The inet6_option_alloc() function appends a Hop-by-Hop option or a Desti- nation option into an ancillary data object that has previously been ini- tialized by a call to inet6_option_init(). A successful call to the inet6_option_alloc() function returns a pointer to the 8-bit option type field, which is at the beginning of the allocated region. inet6_option_alloc() returns NULL when an error has occurred. The difference between the inet6_option_alloc() and inet6_option_append() functions is that the latter copies the contents of a previously built option into the ancillary data object while the former returns a pointer to the place in the data object where the option's TLV must then be built by the application. The cmsg argument is a pointer to a cmsghdr structure that was initial- ized by inet6_option_init(). The datalen argument is the value of the option data length byte for this option. This value is required as an argument to allow the function to determine if padding must be appended at the end of the option. (The inet6_option_append() function does not need a data length argument since the option data length must already be stored by the caller.) The multx and plusy arguments are identical to the arguments of the same name described in the inet6_option_init() function above.
The inet6_option_next() function is used to process Hop-by-Hop and Desti- nation options that are present in an ancillary data object. When an op- tion remains to be processed, the return value of the inet6_option_next() function is 0 and the *tptrp argument points to the 8-bit option type field, which is followed by the 8-bit option data length, and then the option data. When no more options remain to be processed, the return value is -1 and *tptrp is NULL. When an error occurs, the return value is -1, but the *tptrp argument is not NULL. This set of return values allows a program to easily loop through all the options in an ancillary data ob- ject, checking for the error and end of stream conditions along the way. When a valid option is returned, the cmsg argument points to a cmsghdr where the cmsg_level element equals IPPROTO_IPV6 and the cmsg_type ele- ment is either IPV6_HOPOPTS or IPV6_DSTOPTS. The tptrp argument is a pointer to a pointer to an 8-bit byte and *tptrp is used by the function to remember its place in the ancillary data ob- ject each time the function is called. When the inet6_option_next() func- tion is called for the first time on a given ancillary data object, *tptrp must be set to NULL. Each time the function returns success, the *tptrp argument points to the 8-bit option type field for the next option to be processed.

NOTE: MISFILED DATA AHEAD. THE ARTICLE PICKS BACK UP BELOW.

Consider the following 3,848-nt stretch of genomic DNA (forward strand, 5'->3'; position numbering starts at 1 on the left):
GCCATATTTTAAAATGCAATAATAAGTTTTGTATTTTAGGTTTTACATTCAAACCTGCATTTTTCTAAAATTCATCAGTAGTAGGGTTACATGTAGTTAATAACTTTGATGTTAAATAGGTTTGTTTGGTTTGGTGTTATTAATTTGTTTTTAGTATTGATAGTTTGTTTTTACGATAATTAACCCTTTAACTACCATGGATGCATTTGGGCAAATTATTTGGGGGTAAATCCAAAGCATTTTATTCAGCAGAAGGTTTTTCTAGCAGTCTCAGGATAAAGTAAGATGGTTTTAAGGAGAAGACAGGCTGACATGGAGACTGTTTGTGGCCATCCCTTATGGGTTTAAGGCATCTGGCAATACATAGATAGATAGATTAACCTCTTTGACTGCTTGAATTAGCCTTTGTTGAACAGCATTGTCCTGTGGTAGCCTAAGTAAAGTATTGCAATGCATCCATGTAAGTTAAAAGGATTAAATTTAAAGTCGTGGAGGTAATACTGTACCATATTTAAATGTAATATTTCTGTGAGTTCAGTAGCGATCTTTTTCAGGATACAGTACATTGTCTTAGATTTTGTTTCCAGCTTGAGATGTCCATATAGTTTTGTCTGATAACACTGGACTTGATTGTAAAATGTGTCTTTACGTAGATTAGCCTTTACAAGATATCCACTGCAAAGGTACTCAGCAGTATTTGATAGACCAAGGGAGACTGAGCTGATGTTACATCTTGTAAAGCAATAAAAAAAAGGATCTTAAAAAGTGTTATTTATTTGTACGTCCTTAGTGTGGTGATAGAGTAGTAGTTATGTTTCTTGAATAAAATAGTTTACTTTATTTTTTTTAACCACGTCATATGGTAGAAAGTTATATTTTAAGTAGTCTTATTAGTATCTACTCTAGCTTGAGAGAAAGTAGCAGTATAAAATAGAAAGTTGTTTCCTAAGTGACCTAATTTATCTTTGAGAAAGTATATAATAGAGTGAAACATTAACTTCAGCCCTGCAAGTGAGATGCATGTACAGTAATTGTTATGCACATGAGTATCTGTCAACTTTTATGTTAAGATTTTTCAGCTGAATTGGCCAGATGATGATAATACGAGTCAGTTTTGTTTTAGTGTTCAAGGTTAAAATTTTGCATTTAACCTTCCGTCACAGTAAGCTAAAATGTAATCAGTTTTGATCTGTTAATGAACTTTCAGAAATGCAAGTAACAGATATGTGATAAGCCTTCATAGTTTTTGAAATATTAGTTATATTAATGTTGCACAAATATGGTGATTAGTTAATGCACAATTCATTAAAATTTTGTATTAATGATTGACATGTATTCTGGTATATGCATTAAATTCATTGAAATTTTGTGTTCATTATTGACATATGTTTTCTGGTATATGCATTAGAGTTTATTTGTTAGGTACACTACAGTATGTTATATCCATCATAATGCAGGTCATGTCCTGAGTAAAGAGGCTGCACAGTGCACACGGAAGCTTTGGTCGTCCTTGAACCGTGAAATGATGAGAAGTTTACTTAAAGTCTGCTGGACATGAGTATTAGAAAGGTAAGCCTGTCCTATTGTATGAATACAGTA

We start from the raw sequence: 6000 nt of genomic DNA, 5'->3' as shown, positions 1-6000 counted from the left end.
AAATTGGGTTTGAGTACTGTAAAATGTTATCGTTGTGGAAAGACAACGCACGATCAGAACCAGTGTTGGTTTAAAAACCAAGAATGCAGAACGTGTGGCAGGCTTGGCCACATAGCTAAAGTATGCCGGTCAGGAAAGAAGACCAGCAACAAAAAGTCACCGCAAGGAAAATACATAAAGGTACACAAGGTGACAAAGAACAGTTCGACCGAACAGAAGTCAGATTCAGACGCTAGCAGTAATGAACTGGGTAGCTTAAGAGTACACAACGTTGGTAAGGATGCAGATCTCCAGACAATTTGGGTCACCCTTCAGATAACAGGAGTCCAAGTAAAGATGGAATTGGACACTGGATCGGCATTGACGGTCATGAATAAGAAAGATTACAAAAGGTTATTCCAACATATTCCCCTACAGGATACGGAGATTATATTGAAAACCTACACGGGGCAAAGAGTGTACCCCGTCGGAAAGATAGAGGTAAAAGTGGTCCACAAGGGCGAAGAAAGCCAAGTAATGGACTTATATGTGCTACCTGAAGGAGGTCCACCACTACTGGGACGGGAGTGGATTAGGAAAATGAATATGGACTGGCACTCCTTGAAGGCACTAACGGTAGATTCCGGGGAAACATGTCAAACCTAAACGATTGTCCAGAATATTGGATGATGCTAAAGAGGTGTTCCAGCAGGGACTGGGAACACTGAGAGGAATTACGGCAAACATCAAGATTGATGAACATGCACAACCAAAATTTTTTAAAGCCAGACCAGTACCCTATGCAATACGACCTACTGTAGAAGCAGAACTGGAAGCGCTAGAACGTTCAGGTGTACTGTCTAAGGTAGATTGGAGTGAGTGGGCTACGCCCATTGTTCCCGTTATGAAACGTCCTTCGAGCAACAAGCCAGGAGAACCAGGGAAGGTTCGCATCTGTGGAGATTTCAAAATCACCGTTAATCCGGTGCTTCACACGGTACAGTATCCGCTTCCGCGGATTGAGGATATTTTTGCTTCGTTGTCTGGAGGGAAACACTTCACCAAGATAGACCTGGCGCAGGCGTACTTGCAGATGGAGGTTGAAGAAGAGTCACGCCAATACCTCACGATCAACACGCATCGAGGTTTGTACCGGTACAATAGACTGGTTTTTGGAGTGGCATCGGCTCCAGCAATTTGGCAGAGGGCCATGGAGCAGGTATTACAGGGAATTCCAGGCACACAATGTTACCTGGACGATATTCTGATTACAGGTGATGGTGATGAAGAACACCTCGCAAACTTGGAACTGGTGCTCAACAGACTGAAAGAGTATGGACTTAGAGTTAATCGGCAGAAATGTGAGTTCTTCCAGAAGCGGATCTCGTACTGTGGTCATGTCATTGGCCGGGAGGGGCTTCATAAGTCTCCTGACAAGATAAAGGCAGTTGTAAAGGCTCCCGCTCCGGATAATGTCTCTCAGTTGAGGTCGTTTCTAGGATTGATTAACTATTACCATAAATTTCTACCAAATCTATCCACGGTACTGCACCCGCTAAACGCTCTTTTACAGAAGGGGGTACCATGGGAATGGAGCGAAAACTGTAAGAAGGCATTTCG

The inet6_option_find() function allows an application to search for a particular option type in an ancillary data object. The cmsg argument is a pointer to a cmsghdr structure in which the cmsg_level element equals IPPROTO_IPV6 and the cmsg_type element is either IPV6_HOPOPTS or IPV6_DSTOPTS. The tptrp argument is handled exactly as in the inet6_option_next() func- tion described above. The inet6_option_find() function starts searching for an option of the specified type beginning after the value of *tptrp.
RFC 2292 gives comprehensive examples in chapter 6.
The inet6_option_init() and inet6_option_append() functions return 0 on success or -1 on an error. The inet6_option_alloc() function returns NULL on an error. When inet6_option_next() or inet6_option_find() detect an error they re- turn -1, setting *tptrp to a non NULL value.
inet6(4), ip6(4) W. Stevens and M. Thomas, Advanced Sockets API for IPv6, RFC 2292, February 1998. S. Deering and R. Hinden, Internet Protocol, Version 6 (IPv6) Specification, RFC 2460, December 1998.
The functions are documented in "Advanced Sockets API for IPv6" (RFC 2292).
This implementation first appeared in the KAME advanced networking kit. MirOS BSD #10-current December 23, 2004 2